Diarrhea

Diarrhea can be a serious side effect that can lead to dehydration and kidney problems. Notify your healthcare team immediately if you develop diarrhea.

Your oncology care team can recommend medications to relieve diarrhea. Also, try eating low-fiber, bland foods, such as white rice and boiled or baked chicken. Avoid raw fruits, vegetables, whole-grain bread, cereals, and seeds. Soluble fiber is found in some foods and absorbs fluid, which can help relieve diarrhea. Foods high in soluble fiber include applesauce, bananas (ripe), canned fruit, orange sections, boiled potatoes, white rice, products made with white flour, oatmeal, cream of rice, cream of wheat, and farina. Drink 8-10 glasses on non-alcoholic, un-caffeinated fluid a day to prevent dehydration. 

Hand Foot Syndrome

Hand foot syndrome (HFS) is a skin reaction that appears on the palms of the hands and/or the soles of the feet, as a result of certain chemotherapy agents being absorbed by the skin cells. HFS can begin as a mild tingling, numbness, pins-and-needles feeling, redness or pain or swelling of the hands and/or feet. This can then progress to painful swelling, blistering or peeling skin that can interfere with your ability to do normal activities. Be sure to let your oncology team know right away if you notice these symptoms, as they may need to adjust the chemotherapy dose or take a break to allow the skin to heal. Some tips to help prevent HFS include:

  • Keep hands and feet clean and dry.
  • Avoid tight shoes or socks.
  • Avoid activities that put pressure on the palms or soles for 1 week after treatment.
  • Apply an alcohol-free moisturizer liberally and often.  (Avoid moisturizers with perfumes or scents)
  • Avoid very hot water for baths and showers.

Nausea and/or Vomiting

Talk to your oncology care team so they can prescribe medications to help you manage nausea and vomiting. In addition, dietary changes may help. Avoid things that may worsen the symptoms, such as heavy or greasy/fatty, spicy or acidic foods (lemons, tomatoes, oranges). Try saltines, or ginger ale to lessen symptoms.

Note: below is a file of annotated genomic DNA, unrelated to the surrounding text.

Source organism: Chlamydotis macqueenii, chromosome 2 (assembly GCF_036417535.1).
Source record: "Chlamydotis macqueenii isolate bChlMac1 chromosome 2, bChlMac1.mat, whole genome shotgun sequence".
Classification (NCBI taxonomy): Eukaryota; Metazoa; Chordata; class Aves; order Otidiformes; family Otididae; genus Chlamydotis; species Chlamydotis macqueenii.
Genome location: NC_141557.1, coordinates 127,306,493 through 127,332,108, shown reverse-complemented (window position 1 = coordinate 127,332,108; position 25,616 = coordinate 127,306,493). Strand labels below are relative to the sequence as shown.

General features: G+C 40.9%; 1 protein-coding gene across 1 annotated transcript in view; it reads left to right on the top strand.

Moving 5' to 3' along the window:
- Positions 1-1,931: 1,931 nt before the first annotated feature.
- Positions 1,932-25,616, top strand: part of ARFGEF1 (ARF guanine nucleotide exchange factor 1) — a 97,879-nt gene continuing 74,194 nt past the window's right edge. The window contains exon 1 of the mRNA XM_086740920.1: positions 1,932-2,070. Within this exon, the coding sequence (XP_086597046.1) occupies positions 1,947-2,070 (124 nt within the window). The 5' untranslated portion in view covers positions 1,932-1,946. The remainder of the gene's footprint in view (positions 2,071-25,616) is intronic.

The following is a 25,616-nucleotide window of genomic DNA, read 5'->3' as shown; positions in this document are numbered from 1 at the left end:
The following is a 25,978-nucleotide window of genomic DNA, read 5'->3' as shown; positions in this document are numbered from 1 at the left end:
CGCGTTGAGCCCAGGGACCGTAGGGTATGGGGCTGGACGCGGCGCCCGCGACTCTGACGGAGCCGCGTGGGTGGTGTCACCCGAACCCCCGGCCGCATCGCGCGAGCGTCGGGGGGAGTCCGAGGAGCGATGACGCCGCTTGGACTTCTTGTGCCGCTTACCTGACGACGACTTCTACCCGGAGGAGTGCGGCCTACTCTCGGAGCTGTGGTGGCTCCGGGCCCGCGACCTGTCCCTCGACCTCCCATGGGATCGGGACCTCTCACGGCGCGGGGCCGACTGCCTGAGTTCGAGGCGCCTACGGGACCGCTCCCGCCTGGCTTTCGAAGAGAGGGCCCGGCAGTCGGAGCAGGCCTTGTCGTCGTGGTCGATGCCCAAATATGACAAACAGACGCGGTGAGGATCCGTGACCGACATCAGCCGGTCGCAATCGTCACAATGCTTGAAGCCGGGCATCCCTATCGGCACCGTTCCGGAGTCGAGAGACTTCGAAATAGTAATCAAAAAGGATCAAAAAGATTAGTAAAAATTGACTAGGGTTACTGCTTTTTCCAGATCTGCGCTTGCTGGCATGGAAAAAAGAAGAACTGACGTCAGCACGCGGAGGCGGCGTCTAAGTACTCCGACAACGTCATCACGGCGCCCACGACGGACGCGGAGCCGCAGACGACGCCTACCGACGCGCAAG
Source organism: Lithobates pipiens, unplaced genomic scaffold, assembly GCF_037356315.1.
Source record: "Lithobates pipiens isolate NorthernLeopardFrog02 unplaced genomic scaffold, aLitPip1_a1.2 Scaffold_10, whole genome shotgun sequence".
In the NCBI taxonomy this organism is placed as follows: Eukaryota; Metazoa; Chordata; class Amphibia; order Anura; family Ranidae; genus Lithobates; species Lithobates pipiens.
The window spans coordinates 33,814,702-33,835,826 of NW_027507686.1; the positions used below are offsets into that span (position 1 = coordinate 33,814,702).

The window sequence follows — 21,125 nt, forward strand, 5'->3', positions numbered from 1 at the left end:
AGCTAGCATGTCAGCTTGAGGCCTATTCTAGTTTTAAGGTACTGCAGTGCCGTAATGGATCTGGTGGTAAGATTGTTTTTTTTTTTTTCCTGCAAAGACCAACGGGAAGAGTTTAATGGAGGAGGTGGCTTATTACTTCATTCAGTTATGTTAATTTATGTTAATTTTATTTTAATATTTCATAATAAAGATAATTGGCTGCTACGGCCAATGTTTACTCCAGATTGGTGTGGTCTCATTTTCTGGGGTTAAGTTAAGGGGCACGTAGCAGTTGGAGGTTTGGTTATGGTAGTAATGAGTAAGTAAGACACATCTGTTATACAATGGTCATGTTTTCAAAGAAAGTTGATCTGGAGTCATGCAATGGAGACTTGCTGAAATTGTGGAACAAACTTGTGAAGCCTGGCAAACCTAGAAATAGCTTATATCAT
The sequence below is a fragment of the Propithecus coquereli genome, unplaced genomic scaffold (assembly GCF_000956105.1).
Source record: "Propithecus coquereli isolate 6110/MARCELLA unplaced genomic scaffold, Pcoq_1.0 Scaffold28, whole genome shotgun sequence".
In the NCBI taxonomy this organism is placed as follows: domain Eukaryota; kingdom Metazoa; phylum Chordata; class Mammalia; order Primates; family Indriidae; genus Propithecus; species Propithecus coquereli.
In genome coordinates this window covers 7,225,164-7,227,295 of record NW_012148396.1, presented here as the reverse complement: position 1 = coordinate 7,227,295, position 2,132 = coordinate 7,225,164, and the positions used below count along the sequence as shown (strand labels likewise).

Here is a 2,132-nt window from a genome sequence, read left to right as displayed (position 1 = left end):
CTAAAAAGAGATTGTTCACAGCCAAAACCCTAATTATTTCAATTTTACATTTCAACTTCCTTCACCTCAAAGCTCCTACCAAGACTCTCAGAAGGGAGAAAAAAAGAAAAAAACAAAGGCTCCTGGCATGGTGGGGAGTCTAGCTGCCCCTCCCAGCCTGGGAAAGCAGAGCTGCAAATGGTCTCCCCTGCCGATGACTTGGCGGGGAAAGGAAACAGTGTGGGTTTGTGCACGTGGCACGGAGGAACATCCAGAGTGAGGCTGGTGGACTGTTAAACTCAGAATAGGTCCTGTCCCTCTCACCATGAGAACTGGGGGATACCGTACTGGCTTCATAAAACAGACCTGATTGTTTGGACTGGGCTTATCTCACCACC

Call your oncology care team if you are unable to keep fluids down for more than 12 hours or if you feel lightheaded or dizzy at any time.

Fatigue

Fatigue is very common during cancer treatment and is an overwhelming feeling of exhaustion that is not usually relieved by rest. While on cancer treatment, and for a period after, you may need to adjust your schedule to manage fatigue. Plan times to rest during the day and conserve energy for more important activities. Exercise can help combat fatigue; a simple daily walk with a friend can help. Talk to your healthcare team for helpful tips on dealing with this side effect. 

Liver Toxicity

This medication can cause liver toxicity, which your oncology care team may monitor for using blood tests called liver function tests. Notify your healthcare provider if you notice yellowing of the skin or eyes, your urine appears dark or brown, or you have pain in your abdomen, as these can be signs of liver toxicity.

Mouth Ulcers (Mucositis)

Certain cancer treatments can cause sores or soreness in your mouth and/or throat. Notify your oncology care team if your mouth, tongue, inside of your cheek or throat becomes white, ulcerated or painful. Performing regular mouth care can help prevent or manage mouth sores. If mouth sores become painful, your doctor or nurse can recommend a pain reliever.